‘The Art of Un-War’ at Newport Beach Film Festival Profiles the Passions of Artist Krzysztof Wodiczko

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By Morgan White | Special to the NB Indy

“The Art of Un-War” takes viewers through a visual journey of artistic mediums starring artist Krzysztof Wodiczko.

Directed and produced by Maria Niro, the social injustices of international warfare are revealed through Wodiczko’s animated art and passion for world change.

The documentary includes exclusive footage from Wodiczko’s art installations as well as private interviews with Wodiczko, other artists, and exclusive footage portraying his fascinating projections around the world at different war monuments in the United States, France, Canada, Japan, and South Korea.

This intriguing film not only investigates the depth of Wodiczko’s story, but also questions the moralities of war and change, both in revealing detail.

The film begins with Wodiczko’s art projection at the Abraham Lincoln memorial in Union Square, New York. The cinematography used for these projections made this installation incredibly impactful. The artist captures specific parts of the body and projects them onto parts of the statue, bringing the sculpture to life.

The camera angles, movement, and distance are strategically articulated to emotionally immerse the viewer into the hands and eyes of the projection. Listeners don’t just hear the message, they see it, too.

Wodiczko turns historical monuments and buildings into living bodies. These bodies represent the people who work in these buildings as well– all distorted from the truth behind why those buildings were initially there. Wodiczko opens up the possibility of animating monuments and war memorials to “reveal their true function of perpetuating war.”

From here, Wodiczko takes us back through his memoir and the story behind his social engagement. His touching life story explains the evolution of his art progression with each project he creates; his most reforming installation in Paris, at the Arc De Triomphe war monument. Can you imagine the Arc De Triomphe surrounded by scaffolding and metal? Wodiczko can, and he did.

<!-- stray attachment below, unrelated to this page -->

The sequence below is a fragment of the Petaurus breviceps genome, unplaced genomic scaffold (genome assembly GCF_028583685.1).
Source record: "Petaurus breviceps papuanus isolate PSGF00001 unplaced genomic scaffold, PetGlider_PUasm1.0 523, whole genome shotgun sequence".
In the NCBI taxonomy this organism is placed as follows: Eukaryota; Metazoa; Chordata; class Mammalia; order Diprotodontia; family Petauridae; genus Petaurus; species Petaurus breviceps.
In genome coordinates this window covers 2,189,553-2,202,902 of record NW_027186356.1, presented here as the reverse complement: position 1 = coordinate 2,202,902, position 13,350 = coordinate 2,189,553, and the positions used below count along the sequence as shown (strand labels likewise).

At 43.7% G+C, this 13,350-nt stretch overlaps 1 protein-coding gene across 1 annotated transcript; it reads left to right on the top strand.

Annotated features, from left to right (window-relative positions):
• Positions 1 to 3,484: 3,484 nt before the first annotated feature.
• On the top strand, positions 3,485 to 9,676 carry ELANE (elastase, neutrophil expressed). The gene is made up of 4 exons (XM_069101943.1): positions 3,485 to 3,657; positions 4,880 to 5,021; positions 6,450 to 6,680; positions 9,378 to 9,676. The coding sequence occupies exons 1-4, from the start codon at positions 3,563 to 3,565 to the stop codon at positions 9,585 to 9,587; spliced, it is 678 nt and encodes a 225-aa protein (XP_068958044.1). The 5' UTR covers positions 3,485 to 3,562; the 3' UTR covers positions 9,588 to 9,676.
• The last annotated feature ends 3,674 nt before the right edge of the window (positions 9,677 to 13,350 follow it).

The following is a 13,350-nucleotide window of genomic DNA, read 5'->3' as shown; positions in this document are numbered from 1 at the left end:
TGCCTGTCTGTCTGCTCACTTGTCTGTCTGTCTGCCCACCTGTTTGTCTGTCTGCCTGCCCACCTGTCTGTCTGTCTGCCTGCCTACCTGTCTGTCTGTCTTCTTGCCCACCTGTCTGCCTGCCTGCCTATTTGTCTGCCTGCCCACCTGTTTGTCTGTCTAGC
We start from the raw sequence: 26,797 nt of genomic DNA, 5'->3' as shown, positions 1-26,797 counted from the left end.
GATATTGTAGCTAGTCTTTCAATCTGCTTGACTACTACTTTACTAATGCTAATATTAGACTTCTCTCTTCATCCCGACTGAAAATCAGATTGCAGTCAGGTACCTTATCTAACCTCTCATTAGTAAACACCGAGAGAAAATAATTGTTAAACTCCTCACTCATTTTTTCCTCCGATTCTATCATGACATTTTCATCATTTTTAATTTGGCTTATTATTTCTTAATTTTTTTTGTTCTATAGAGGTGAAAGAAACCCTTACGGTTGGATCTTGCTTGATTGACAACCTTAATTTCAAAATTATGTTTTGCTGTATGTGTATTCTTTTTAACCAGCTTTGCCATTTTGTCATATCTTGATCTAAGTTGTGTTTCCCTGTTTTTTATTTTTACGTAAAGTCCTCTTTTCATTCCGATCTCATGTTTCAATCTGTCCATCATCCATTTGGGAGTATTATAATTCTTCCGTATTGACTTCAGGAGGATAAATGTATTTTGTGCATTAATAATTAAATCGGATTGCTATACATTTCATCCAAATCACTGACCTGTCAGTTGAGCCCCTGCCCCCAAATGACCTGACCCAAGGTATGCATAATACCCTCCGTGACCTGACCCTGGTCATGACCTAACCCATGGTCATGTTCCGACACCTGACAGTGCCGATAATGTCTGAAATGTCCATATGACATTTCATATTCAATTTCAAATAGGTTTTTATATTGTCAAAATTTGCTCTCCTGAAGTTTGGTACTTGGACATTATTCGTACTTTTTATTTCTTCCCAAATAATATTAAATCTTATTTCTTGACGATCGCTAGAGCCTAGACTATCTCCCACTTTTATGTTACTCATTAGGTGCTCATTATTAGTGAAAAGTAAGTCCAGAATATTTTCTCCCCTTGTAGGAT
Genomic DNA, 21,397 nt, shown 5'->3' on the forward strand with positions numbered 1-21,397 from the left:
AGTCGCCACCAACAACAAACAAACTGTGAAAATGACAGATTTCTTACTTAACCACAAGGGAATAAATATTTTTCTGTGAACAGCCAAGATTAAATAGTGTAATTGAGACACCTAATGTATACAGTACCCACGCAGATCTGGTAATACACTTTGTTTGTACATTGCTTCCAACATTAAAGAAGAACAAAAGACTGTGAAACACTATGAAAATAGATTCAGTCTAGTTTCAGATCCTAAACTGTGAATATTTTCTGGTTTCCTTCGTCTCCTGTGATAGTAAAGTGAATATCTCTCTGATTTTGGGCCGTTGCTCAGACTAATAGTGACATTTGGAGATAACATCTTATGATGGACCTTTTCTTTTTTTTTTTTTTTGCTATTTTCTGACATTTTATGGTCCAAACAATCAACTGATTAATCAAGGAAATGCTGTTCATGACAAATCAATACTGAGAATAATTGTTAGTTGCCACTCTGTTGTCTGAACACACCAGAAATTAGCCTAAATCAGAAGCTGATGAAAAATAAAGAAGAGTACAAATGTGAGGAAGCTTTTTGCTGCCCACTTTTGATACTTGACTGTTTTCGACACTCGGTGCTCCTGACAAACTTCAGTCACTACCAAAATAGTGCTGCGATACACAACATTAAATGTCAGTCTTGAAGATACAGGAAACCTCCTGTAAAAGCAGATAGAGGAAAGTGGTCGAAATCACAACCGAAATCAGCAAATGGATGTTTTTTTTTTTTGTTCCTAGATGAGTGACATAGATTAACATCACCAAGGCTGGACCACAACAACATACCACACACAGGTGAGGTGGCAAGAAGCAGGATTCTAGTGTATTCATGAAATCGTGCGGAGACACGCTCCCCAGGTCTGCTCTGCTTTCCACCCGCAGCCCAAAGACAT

The most impactful project of Wodiczko may be the Hiroshima Monument. After winning the Hiroshima Peace Prize, Wodiczko recognized “A-Bomb Dome” in Hiroshima Peace Park as a monument representing nuclear warfare. He turned this building into a body through incredible film techniques.

Hearing a story without seeing a person’s face, but instead their hands or eyes, creates a bond of trauma between the listener and the monument. There’s truly nothing in comparison to the emotional effect Wodiczko successfully achieved through this projection.

Further into the film, we’re taken to Tompkins Square Park in New York City and  Wodiczko’s most selfless contribution to society regarding the homeless population and their unheard stories. He notes that we live in a world that could easily take care of everyone that inhabits it.

The Art of Un-War brings light to truth. It brings hope for peace. Most importantly, it showcases the dedication Krzysztof Wodiczko has practiced throughout his life to bring world change through art and intervention.

Wodiczko is a one-of-a-kind revolutionary artist, and his passion is seen through his work. This documentary opens up the possibility of a war-free world and executes this message in such creative interventions.

If you’re someone who values art and peace, this film will open up even more perception about what we do and don’t know about war.

“The Art of Un-War” screens Monday, Oct 17 at 5 p.m. at The Lot 4 theater. Visit www.NewportBeachFilmFest.com for tickets.


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